Against the Odds: Khan Younis Formula Student Team Off to Silverstone
July 2011, Gaza — To the average team competing in this year’s Formula Student automotive engineering competition, the very thought of trying to build their car using parts from scrapheaps and other people’s cast offs would strike fear into them. Most colleges have a level of technological backup, engineering facilities and easy access to the best modern manufacturing materials that would shame an international race or rally team. But for the students of Khan Younis Training Centre, who have travelled from their base in the Gaza Strip to participate for the first time, all these things are an unattainable luxury. Instead, for this group of native Palestinian youngsters to even be attending the annual engineering exposition is a triumph of determination in the face of virtually insurmountable odds.
Khan Younis Training Centre was set up only four years ago, using money supplied by the United Nations Relief and Works Agency (UNRWA). Its main aim is to provide training and learning opportunities for young people from poor backgrounds in the Gaza Strip area. The academy is, as its name suggests, based in Khan Younis, an area to the south of the main Gaza City.
The 11 youngsters that make up the Formula Student team are following a course in autotronics, designed to give a solid practical grounding in automobile engineering. In educational terms, it equates to an A Level or Ordinary National Certificate (ONC). They are all from a background that the United Nations describes as “abject poverty”. In Britain, living without basic hygiene amenities such as clean running water and proper sanitation would be totally unacceptable. But in Gaza this level of existence is, in many cases, an everyday occurrence.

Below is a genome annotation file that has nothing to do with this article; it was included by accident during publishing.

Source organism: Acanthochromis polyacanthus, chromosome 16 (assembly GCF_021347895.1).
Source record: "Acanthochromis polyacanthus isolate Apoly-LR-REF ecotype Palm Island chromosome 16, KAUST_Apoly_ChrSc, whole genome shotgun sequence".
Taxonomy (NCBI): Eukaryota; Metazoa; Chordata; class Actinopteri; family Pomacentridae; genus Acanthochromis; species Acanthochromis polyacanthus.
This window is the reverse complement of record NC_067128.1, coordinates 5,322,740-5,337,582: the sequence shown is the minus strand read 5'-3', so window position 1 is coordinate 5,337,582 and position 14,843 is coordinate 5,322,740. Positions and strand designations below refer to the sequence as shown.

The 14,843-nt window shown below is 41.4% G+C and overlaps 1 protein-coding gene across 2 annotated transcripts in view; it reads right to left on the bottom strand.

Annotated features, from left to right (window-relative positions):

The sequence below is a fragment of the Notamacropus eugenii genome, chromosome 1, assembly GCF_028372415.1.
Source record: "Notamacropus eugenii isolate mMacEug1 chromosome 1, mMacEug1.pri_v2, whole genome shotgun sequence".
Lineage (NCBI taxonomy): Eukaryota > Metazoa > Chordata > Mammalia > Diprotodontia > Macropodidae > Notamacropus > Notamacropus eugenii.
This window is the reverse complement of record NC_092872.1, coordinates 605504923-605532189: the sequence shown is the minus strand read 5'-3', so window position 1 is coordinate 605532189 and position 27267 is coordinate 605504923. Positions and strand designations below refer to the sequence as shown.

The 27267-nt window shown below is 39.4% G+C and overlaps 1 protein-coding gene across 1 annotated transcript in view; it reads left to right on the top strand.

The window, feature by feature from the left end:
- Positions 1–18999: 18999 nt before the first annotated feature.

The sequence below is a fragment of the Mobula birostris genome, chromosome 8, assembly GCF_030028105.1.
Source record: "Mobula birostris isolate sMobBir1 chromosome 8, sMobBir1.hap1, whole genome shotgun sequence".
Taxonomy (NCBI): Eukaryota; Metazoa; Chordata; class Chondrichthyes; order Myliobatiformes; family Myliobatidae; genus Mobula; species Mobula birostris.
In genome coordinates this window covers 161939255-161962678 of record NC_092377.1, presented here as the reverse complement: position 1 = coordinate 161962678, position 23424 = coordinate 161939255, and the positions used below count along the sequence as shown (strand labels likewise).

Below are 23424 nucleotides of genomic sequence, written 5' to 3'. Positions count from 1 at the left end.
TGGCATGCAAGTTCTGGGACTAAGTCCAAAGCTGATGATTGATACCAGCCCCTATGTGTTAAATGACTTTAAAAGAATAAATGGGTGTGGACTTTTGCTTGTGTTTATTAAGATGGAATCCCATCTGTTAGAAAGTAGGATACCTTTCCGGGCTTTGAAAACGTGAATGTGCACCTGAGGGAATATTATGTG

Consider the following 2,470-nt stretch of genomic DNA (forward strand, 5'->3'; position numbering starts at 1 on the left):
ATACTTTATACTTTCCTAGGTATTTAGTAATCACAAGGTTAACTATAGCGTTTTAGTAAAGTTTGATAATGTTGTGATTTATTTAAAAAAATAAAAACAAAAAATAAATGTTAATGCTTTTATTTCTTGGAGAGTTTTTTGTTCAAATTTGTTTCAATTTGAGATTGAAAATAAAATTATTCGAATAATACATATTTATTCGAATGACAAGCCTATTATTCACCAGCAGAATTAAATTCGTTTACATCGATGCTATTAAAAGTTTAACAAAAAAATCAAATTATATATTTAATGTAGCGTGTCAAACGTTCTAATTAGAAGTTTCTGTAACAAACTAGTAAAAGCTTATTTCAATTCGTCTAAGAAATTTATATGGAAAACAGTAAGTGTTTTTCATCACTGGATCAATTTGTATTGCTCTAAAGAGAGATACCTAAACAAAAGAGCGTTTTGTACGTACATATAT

Dr Ghassan Abu Orf, the Dean of KYTC, originated the idea to take part in Formula Student. He first came across the then-nascent competition while teaching at the University of Sunderland, and introduced the concept to his pupils. When he returned to Gaza, he realised that building a car locally would be an ideal project to work on.
Speaking to Dr Ghassan, you cannot fail to get caught up in his boundless enthusiasm for the project. “The students deserve every respect for what they have achieved,” he enthuses. “Every day, they prove that they can face up to any challenge put in front of them. We all feel it is their destiny (to take part).”
The car that the KYTC team will present to the judges is a recycling enthusiast’s dream. The tubular chassis is constructed using domestic hot water pipes and the wheels come from ordinary roadgoing vehicles rather than the state-of-the-art alloys that adorn many of their rivals’ machines. The main monetary outlay has been to buy a Honda motorbike that was cannibalised to provide the 600 cc engine. Unfortunately, the purchase took a large portion of the team’s extremely limited budget.